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Drinking-water quality and issues associated with water vending machines in the city of Los Angeles.

* Many people concerned about the quality of tap water buy bottled water, filtered tap water, or water from a water vending machine.

* In California, vending machine water is required to meet all maximum contaminant level requirements set for public drinking water.

* Water vending machines must be constructed of corrosive-resistant, nonabsorbent material that allows easy cleaning and maintenance.

* The dispensing spout must be protected from contamination by a self-closing, tight-fitting door or enclosure.

* The water must be disinfected by a health department-approved method.

* The name, address, and phone number of the machine operator must be displayed on each machine.

* Each water vending machine must have an annual permit issued by the California Department of Health Services.

* This study sampled water from 40 vending machines in Los Angeles, California.

* For 17.5 percent of the machines, there was either no posted operator information or the operator could not be contacted.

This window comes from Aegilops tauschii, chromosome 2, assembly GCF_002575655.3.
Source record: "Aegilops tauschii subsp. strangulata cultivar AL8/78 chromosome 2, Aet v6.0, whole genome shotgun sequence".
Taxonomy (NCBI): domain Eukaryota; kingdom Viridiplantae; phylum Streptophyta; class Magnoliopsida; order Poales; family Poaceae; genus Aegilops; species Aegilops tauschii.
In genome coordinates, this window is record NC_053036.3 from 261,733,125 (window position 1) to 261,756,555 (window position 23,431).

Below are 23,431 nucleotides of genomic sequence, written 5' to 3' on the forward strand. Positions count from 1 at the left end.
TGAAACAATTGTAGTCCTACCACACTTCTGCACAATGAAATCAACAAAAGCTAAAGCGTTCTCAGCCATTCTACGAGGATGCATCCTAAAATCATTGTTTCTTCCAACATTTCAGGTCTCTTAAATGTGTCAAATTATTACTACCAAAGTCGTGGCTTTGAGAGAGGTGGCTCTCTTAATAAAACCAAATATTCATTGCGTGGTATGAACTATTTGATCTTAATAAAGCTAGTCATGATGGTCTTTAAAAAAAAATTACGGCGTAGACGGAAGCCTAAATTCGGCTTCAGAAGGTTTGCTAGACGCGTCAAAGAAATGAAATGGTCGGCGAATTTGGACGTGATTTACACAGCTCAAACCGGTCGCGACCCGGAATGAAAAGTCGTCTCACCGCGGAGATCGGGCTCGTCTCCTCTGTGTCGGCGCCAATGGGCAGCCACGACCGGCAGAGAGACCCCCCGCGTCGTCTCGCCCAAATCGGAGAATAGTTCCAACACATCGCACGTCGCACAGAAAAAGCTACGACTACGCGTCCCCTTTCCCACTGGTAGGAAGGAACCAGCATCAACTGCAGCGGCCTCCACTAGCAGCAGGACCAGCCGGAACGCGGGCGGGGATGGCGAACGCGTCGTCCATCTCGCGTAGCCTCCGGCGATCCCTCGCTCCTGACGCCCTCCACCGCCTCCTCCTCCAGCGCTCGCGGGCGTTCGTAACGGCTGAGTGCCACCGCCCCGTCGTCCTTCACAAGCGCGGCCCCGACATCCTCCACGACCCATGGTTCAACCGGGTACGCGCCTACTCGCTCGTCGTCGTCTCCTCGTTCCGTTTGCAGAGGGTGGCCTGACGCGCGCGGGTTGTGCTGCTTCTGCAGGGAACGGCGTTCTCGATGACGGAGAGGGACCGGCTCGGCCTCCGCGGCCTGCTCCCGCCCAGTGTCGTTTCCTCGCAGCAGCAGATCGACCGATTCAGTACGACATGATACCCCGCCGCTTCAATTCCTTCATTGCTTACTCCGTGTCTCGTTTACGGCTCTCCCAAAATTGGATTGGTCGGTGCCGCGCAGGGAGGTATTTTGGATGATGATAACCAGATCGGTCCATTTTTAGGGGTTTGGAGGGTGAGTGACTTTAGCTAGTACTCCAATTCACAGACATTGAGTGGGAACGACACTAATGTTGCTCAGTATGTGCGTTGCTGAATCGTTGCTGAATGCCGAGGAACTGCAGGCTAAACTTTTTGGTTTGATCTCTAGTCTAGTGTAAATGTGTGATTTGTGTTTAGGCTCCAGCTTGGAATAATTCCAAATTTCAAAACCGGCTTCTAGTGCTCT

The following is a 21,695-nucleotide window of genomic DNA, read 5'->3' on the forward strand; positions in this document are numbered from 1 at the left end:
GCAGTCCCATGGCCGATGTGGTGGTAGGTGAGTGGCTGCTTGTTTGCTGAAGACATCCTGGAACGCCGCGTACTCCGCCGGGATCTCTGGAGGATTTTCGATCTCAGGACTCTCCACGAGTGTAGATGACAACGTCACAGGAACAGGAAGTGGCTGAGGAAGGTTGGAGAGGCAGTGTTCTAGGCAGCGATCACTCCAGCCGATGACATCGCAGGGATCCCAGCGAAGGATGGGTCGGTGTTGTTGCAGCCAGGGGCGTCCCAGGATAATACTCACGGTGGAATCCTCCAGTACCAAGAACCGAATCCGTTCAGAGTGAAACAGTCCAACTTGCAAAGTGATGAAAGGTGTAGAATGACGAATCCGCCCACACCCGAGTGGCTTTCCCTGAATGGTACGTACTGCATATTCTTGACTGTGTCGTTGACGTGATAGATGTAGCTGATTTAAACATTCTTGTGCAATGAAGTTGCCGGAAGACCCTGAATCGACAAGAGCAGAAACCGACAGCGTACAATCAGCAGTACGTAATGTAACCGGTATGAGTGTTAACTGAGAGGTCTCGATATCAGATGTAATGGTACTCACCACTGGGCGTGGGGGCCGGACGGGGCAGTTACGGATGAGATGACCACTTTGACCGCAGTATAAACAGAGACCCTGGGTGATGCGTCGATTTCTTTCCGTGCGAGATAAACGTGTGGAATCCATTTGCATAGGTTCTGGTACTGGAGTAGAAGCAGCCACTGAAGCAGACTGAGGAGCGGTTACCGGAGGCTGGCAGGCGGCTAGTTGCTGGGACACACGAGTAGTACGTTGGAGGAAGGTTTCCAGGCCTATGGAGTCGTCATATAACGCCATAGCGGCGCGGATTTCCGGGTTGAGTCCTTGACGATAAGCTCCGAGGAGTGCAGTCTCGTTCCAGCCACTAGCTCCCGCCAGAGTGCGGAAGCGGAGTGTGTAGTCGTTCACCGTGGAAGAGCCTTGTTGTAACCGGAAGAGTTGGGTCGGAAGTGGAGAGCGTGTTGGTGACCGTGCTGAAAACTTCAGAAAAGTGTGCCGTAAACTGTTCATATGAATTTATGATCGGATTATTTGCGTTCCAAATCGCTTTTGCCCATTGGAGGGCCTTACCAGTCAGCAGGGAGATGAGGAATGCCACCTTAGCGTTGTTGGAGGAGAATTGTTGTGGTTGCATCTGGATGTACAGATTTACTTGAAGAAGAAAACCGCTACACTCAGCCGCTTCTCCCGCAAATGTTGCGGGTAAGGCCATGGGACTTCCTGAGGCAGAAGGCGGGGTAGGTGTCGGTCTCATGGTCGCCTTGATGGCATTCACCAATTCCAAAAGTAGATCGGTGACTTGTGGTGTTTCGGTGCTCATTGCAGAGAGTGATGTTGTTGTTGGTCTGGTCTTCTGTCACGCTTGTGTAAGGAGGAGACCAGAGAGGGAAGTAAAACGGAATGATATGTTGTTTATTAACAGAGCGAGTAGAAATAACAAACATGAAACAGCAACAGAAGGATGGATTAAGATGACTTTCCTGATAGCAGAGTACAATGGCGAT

* Over 27 percent did not have the last date of service posted on the machine.

* Over 27 percent did not have a door, or had a door that was not self-closing.

* Over 12 percent had been vandalized.

* A CDHS permit was lacking on 35 percent of machines.

* Chlorine was detected in 10 percent of the water samples.

* Evidence of mold was found in 60 percent.

* Over 30 percent tested positive for coliform bacteria.

* Of these, 25 percent contained fecal coliform bacteria.

* This study also demonstrated that water vending machines can supply water relatively free of microbial contaminants.

* The key difference seems to be the quality of maintenance.
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Article Details
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Title Annotation:Practical Stuff!
Publication:Journal of Environmental Health
Article Type:Brief Article
Geographic Code:1U9CA
Date:Jan 1, 2004
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